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||The Underground City||Jules Verne|
|Page 6 of 6||
"And were you not afraid, Nell, all alone there?"
"It was just when I was alone that I was not afraid."
Nell's voice altered slightly as she said these words; however, Harry thought he might press the subject a little further, so he said, "But one might be easily lost in these great galleries, Nell. Were you not afraid of losing your way?"
"Oh, no, Harry; for a long time I had known every turn of the new mine."
"Did you never leave it?"
"Yes, now and then," answered the girl with a little hesitation; "sometimes I have been as far as the old mine of Aberfoyle."
"So you knew our old cottage?"
"The cottage! oh, yes; but the people who lived there I only saw at a great distance."
"They were my father and mother," said Harry; "and I was there too; we have always lived there--we never would give up the old dwelling."
"Perhaps it would have been better for you if you had," murmured the maiden.
"Why so, Nell? Was it not just because we were obstinately resolved to remain that we ended by discovering the new vein of coal? And did not that discovery lead to the happy result of providing work for a large population, and restoring them to ease and comfort? and did it not enable us to find you, Nell, to save your life, and give you the love of all our hearts?"
"Ah, yes, for me indeed it is well, whatever may happen," replied Nell earnestly; "for others--who can tell?"
"What do you mean?"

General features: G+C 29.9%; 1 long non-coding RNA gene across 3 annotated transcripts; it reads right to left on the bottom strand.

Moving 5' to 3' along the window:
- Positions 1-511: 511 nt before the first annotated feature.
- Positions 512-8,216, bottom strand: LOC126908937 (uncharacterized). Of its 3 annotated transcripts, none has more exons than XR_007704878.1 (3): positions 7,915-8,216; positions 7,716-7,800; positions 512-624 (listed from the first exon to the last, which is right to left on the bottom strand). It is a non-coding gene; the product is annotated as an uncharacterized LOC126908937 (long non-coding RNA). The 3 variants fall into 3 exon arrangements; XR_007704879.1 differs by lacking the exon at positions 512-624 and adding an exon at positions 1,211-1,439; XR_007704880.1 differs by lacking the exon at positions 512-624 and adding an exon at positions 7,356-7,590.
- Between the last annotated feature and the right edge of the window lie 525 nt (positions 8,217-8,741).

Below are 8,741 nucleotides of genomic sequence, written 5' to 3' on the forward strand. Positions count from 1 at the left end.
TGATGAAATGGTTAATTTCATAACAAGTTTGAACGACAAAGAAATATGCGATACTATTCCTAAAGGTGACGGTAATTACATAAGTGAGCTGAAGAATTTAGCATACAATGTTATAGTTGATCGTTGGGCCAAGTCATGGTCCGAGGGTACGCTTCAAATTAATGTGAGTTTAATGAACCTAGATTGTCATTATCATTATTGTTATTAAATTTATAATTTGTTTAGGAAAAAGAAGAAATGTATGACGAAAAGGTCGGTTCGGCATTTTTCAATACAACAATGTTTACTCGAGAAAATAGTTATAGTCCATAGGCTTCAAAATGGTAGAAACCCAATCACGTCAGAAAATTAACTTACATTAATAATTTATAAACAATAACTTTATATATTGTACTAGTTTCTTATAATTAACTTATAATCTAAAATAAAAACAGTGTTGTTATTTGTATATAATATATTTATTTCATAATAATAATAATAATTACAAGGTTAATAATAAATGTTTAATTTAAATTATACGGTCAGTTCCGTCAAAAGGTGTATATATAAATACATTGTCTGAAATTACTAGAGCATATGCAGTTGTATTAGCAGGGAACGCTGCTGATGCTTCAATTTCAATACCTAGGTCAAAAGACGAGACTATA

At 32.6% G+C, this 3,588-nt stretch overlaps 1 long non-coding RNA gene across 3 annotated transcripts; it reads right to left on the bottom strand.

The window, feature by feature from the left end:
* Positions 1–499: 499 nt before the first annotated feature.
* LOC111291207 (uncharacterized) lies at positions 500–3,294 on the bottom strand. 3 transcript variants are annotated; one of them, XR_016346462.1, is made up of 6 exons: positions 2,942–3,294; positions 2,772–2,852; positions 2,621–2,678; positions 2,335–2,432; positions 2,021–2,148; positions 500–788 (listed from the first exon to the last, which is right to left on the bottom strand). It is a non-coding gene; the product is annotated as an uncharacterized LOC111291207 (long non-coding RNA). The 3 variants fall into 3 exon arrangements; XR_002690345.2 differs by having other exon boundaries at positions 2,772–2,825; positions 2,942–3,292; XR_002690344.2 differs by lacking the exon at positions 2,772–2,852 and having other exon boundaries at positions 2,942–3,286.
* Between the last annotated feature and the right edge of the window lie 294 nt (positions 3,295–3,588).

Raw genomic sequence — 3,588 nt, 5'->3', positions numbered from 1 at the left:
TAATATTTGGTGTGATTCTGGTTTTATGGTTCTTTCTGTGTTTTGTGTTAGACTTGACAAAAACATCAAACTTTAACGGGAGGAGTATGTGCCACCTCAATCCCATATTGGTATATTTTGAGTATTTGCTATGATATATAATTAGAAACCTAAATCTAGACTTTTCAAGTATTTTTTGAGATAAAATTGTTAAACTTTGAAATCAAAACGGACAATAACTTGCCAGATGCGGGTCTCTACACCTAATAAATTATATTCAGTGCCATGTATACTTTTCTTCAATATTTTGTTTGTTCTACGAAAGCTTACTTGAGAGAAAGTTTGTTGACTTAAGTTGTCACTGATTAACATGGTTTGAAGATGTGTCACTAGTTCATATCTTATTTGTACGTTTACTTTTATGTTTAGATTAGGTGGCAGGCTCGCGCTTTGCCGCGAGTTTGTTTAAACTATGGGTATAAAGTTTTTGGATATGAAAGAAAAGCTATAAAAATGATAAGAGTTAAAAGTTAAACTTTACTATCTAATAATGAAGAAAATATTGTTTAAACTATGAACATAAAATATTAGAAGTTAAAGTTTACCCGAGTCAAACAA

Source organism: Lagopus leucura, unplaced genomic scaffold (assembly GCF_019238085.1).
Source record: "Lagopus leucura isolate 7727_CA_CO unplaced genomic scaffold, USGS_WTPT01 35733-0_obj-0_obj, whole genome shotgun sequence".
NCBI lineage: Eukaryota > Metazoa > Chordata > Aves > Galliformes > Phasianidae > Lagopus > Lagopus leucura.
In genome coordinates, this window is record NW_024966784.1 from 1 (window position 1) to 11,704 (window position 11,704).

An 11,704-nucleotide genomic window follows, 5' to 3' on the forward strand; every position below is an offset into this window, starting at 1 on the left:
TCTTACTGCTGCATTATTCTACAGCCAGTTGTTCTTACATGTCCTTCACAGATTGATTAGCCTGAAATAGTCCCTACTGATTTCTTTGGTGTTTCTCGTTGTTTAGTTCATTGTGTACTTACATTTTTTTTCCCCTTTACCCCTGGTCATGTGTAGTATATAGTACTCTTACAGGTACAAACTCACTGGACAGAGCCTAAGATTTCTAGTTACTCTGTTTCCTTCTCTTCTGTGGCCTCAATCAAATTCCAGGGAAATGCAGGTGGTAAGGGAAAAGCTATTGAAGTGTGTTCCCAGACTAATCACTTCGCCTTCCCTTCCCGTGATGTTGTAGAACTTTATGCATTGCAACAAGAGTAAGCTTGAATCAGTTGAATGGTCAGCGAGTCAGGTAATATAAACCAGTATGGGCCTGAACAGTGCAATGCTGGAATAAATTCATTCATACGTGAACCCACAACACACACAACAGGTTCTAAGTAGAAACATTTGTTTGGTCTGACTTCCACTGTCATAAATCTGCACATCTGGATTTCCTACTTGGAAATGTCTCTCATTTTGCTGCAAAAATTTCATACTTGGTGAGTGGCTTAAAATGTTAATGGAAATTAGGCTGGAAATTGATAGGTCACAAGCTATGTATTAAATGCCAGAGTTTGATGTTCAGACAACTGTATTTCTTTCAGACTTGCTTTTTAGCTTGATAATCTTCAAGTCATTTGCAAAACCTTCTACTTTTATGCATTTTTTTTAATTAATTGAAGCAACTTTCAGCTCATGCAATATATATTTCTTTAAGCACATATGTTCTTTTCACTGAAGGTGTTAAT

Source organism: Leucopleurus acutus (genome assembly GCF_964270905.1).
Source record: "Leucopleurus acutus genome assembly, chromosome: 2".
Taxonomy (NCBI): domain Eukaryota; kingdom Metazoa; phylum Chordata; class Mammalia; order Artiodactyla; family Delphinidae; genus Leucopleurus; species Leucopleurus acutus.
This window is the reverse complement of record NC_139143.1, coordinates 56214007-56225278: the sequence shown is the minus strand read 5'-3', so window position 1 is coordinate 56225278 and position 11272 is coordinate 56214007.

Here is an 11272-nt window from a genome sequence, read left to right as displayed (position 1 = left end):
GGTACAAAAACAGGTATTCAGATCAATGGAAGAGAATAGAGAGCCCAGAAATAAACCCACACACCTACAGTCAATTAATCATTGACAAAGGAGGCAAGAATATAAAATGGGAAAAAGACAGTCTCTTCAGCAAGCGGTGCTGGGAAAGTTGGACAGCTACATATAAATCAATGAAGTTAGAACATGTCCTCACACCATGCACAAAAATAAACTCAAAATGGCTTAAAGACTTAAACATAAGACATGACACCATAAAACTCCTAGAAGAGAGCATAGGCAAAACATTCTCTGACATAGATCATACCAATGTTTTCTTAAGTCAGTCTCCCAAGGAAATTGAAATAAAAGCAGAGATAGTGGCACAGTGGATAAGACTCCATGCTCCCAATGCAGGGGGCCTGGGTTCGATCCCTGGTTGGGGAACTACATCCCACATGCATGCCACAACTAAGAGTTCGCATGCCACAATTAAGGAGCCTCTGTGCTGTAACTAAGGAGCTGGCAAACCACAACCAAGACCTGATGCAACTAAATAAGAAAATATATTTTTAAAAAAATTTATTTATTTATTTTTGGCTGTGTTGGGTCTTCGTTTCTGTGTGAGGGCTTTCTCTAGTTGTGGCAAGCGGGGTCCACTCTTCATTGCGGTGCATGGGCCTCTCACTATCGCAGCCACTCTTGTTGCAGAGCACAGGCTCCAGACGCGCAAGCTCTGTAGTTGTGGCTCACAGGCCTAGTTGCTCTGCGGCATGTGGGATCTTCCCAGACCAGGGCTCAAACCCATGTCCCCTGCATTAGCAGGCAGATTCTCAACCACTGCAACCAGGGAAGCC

"Oh, nothing--nothing. But it used to be very dangerous at that time to go into the new cutting--yes, very dangerous indeed, Harry! Once some rash people made their way into these chasms. They got a long, long way; they were lost!"
"They were lost?" said Harry, looking at her.
"Yes, lost!" repeated Nell in a trembling voice. "They could not find their way out."
"And there," cried Harry, "they were imprisoned during eight long days! They were at the point of death, Nell; and, but for a kind and charitable being--an angel perhaps--sent by God to help them, who secretly brought them a little food; but for a mysterious guide, who afterwards led to them their deliverers, they never would have escaped from that living tomb!"
"And how do you know about that?" demanded the girl.
"Because those men were James Starr, my father, and myself, Nell!"
Nell looked up hastily, seized the young man's hand, and gazed so fixedly into his eyes that his feelings were stirred to their depths. "You were there?" at last she uttered.
"I was indeed," said Harry, after a pause, "and she to whom we owe our lives can have been none other than yourself, Nell!"
Nell hid her face in her hands without speaking. Harry had never seen her so much affected.
"Those who saved your life, Nell," added he in a voice tremulous with emotion, "already owed theirs to you; do you think they will ever forget it?"
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